GMO ingredient database promises full supply chain traceability

By Louis Gore-Langton

- Last updated on GMT


Related tags European union

Food Chain ID Europe is developing “the most comprehensive” database of supply chain information aimed at tracing and identifying GMO ingredients.

Using cloud-based software food industry professionals can share and track the source of their ingredients against an expanding database.

Currently containing information on over 43,000 different ingredients with 500 registered GMO risks, the ‘inSYTE’ database aims to “provide compliance to industry regulations on product traceability and supply chain monitoring” ​according to the company’s website.

It is currently used by retailers Waitrose and Marks & Spencer in the UK.

An inSYTE spokesperson told FoodNavigator "supplier membership starts at £295 per company, which gives full access to the evaluated Non-GMO ingredient database. Extra costs are associated with submitting ingredients and sites to be evaluated for Non-GMO traceability and compliance to retailer policy."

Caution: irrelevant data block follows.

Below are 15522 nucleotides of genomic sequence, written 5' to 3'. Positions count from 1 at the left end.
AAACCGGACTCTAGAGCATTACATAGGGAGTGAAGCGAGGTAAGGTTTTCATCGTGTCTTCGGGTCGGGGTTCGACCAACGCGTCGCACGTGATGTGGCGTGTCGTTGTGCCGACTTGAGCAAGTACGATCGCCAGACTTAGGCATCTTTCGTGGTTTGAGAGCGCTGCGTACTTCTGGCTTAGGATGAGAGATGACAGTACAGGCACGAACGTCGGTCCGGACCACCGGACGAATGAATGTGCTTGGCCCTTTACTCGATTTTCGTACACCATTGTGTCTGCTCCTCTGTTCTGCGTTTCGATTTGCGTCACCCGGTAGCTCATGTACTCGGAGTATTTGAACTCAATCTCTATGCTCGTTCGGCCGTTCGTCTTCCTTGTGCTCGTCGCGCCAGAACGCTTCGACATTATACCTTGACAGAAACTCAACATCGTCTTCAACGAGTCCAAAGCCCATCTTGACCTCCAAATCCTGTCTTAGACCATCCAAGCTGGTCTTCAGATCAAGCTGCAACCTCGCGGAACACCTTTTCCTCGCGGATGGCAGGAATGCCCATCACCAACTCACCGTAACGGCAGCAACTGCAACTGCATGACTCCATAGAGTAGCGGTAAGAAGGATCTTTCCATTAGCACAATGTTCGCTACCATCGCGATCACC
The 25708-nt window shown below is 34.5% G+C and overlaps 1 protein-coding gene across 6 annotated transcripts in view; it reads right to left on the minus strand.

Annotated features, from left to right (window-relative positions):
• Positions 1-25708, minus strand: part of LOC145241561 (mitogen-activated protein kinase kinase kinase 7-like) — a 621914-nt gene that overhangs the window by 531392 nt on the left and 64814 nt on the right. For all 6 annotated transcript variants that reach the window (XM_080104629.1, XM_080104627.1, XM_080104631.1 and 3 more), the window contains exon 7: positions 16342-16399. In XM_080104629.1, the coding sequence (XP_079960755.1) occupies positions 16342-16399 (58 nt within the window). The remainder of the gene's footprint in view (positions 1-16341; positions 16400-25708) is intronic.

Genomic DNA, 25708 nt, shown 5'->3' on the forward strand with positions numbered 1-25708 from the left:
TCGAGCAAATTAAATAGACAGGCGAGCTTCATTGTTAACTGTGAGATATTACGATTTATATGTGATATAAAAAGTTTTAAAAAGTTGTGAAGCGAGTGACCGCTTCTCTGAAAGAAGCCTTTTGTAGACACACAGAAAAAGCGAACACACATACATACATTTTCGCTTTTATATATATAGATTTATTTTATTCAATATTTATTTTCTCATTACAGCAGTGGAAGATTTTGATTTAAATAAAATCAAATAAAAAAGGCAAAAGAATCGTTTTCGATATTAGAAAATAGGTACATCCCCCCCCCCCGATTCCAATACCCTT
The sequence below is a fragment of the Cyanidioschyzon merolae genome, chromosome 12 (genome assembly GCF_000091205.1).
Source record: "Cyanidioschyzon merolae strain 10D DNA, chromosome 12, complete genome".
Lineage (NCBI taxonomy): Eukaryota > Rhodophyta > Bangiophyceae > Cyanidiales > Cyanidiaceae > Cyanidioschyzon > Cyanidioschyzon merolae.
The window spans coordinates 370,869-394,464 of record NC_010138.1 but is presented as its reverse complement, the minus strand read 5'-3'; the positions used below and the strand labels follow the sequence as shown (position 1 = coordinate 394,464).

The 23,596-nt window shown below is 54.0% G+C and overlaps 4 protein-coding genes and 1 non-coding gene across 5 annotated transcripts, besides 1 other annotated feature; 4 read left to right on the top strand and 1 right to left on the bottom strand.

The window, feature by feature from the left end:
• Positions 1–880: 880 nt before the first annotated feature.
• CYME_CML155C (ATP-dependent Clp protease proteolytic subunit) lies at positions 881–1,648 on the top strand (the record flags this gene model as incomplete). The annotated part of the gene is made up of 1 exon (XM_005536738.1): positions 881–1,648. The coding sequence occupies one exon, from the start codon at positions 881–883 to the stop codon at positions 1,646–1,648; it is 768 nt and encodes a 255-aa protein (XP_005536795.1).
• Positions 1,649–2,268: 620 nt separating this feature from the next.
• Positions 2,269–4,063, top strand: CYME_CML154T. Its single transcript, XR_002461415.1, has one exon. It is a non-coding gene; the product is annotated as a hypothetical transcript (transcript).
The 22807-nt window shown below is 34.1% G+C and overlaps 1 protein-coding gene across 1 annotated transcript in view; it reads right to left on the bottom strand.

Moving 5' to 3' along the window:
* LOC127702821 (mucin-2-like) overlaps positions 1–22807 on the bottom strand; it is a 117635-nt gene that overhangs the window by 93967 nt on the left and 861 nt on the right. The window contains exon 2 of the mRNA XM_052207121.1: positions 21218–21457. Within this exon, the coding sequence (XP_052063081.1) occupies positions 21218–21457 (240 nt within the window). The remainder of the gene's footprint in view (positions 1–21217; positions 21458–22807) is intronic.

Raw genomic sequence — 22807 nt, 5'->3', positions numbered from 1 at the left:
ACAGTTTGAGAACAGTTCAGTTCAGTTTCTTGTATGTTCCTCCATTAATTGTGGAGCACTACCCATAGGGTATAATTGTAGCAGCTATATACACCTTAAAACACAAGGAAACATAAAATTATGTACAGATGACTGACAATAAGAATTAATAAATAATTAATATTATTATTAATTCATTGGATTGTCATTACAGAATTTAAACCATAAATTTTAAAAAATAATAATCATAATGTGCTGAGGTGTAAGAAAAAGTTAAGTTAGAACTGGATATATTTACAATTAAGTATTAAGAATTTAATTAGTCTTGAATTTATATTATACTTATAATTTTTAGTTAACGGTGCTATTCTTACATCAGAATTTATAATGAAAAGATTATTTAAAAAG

GMO traceability and regulation

Since many European consumers are reluctant to buy products containing GMO ingredients, for both environmental and health concerns, the importance of identifying and distinguishing non-GMO ingredients is high. A study by market researcher Health Foods in 2015 found that 87% of consumers globally believe non-GMO products to be healthier.

EU legislation requires GM food to be labelled although this does not apply to animal products fed on a GM diet.

IP management

Food Chain ID Europe says inSYTE can be used by retailers, suppliers, growers, importers, exporters, finished food manufacturers, traders, agents and brokers. ​Users upload product information to be cross-checked against the database for analysis by a team of technical experts.

Identity protection for non-GM ingredients can then be ensured on inSYTE through “technical reviews on testing results, batch traceability certificates, safety datasheets, food safety certifications and other documents”.

Tougher labelling laws on the way?

If the EU decides to tighten the rules on GMO labelling and products, there could be less need for such databases. However, as it stands, European regulation provides enough leeway for GMO compounds to enter the food supply.

Besides allowing animal products fed on GMO-produced feed, the EU legislation (which dates from 2004) also gives exception to the mass catering industry.

Belgian MEP Frédérique Ries recently posed questions to the European Commission, pressing it to update and alter these regulations, close the loopholes and improve supply chain transparency.

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